Characters Discussed

(Great Characters in Literature)


Kazuko, the narrator, a twenty-nine-year-old woman living with her mother. She is from an aristocratic family whose fortunes are dwindling, and she is well-educated in Western culture. She sees herself as a victim. After her marriage ended in divorce, she returned home to live with her mother. She idolizes her mother’s elegant manners but, like her mother, is helpless in handling finances. After leaving their Tokyo estate and servants for a humbler life in the country, Kazuko and her mother await the return of Naoji, Kazuko’s brother. Kazuko becomes hysterical over her mother’s waning health and favoritism of Naoji. She sends frantic love letters to a dissolute writer, Uehara, and eventually pursues him in Tokyo to achieve her purpose of becoming pregnant.


Naoji, her brother, a frustrated writer. He is fearful of everyone. As a student, his aristocratic background was a burden. As a soldier in a losing war, he felt despair that led him to opium. He rationalized that under the effects of drugs he could become friendly and brutal like the common people. The pose of being coarse never won people’s approval and never quelled his innate sensibilities. He ruthlessly impoverishes his mother and sister to pretend to start a publishing business. He even fails at declaring his love for a married woman. His mother’s death overwhelms him with guilt. In the end, he commits suicide.

The mother...

(The entire section is 458 words.)

The Characters

(Literary Essentials: World Fiction)

The three major characters, Kazuko, Naoji, and their mother, are vividly and sympathetically drawn. To some extent each represents an aspect of the novelist’s personality. Like Naoji, Osamu Dazai struggled bitterly with the problem of artistic expression and also eventually committed suicide. Like Kazuko, he managed to give his anguish a form by writing the novel—his equivalent of Kazuko’s child. Like the mother, he found himself drawn to the old world but unable to live in it.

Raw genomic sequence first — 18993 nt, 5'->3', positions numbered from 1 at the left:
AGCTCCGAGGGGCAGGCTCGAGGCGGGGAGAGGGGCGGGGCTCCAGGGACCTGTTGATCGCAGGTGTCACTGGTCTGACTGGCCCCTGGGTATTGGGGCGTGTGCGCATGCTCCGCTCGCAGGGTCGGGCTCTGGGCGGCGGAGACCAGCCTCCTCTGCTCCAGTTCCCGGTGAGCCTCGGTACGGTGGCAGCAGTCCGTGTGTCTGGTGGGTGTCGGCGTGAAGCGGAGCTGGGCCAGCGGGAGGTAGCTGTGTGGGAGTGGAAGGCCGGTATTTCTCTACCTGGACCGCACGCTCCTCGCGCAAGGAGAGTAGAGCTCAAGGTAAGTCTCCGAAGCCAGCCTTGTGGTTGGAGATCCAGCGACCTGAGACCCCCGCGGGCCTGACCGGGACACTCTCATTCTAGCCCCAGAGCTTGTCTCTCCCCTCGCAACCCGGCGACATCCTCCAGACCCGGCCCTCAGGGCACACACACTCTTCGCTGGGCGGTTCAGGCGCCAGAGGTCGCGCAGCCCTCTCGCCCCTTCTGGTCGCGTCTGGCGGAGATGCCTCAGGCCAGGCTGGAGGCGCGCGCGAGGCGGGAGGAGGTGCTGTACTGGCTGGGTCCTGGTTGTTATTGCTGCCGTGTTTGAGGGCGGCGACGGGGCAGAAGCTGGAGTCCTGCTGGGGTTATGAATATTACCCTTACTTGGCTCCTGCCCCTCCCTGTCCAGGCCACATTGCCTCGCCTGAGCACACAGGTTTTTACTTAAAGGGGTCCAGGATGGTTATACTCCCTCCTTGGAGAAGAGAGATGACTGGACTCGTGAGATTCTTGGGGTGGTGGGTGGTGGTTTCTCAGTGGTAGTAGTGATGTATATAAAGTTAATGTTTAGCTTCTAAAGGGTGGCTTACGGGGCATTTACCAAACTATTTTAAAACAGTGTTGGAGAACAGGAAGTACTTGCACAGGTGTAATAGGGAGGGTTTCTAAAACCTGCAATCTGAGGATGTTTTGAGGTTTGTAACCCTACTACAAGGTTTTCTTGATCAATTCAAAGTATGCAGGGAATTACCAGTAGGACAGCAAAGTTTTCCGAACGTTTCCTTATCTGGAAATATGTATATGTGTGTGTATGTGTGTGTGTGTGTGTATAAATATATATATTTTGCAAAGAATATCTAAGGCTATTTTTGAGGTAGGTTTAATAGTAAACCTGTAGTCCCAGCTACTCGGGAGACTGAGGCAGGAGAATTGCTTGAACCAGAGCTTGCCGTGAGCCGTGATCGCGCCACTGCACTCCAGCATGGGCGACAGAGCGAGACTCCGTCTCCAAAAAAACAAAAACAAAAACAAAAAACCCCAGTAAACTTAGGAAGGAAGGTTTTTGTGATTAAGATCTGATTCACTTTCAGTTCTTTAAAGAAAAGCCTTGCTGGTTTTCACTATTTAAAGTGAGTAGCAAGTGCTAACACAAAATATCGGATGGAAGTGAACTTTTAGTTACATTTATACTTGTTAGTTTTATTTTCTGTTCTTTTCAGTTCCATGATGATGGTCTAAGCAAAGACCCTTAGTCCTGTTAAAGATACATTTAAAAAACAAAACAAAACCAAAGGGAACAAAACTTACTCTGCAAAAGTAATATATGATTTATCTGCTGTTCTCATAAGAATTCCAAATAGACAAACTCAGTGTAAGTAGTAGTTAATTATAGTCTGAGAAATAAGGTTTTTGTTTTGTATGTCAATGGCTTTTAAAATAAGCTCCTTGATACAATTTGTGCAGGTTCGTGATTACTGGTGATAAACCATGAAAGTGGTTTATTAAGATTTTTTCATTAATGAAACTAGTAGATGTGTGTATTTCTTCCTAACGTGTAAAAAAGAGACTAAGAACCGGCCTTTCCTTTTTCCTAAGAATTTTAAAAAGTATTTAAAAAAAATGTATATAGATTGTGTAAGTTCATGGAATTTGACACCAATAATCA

Kazuko is the most complex of the three characters. While she conceals much of her motivation and emotions with a narrative reticence, she is also forthright and honest in her portrayal of shame and suffering. She understands and admires her mother’s gentility and is disappointed that she does not embody such aristocratic virtues. At the same time, Kazuko is aware that moral standards as well as class distinctions are changing, and she faces the need to adjust to the world, however painful this change may be. Throughout her crises, Kazuko never loses her essential compassion for her mother and brother. This understanding and sympathy show that her affair with Uehara is not simply expedient or self-serving.

Naoji does not lack such compassion, as his diaries and his clumsy attempt to help his sick mother reveal, but ultimately he finds no outlet for such emotions except the outpourings of his journal and the impossible love for a married woman. Uncomfortable in either the dying aristocratic world or the coarser postwar world, he represents the difficulty that any artist must face when confronting change, especially cataclysmic social revolution. His suicide, then, reflects the dead end of the artist, or any individual, who cannot break with the past.

Naoji’s mother also cannot survive in the modern world. She lives, however, with a graceful accommodation to her situation and refuses to impose her own suffering on others, concentrating her love on Naoji.

The novelist Uehara represents one final alternative for the modern writer. Uehara profits from his abandonment of traditional values and his frank handling of dissolution. In this rebellion, Kazuko finds strength. Yet while Uehara is generous with his fellow drunkards, his lack of essential compassion makes his alternative less appealing than that of Kazuko; Uehara’s writing, while realistic, does not seem to capture the suffering that Naoji’s journal, or the novel itself, does.


(Great Characters in Literature)

Lyons, Phyllis I. “‘Art Is Me’: Dazai Osamu’s Narrative Voice as a Permeable Self,” in Harvard Journal of Asiatic Studies. XLI (June, 1981), pp. 93-110.

Lyons, Phyllis I. The Saga of Dazai Osamu: A Critical Study with Translations, 1985.

Miyoshi, Masao. “Till Death Do Us Part: Dazai Osamu—The Setting Sun,” in Accomplices of Silence: The Modern Japanese Novel, 1974.

Rimer, J. Thomas. “Dazai Osamu: The Death of the Past—The Setting Sun,” in Modern Japanese Fiction and Its Traditions: An Introduction, 1978.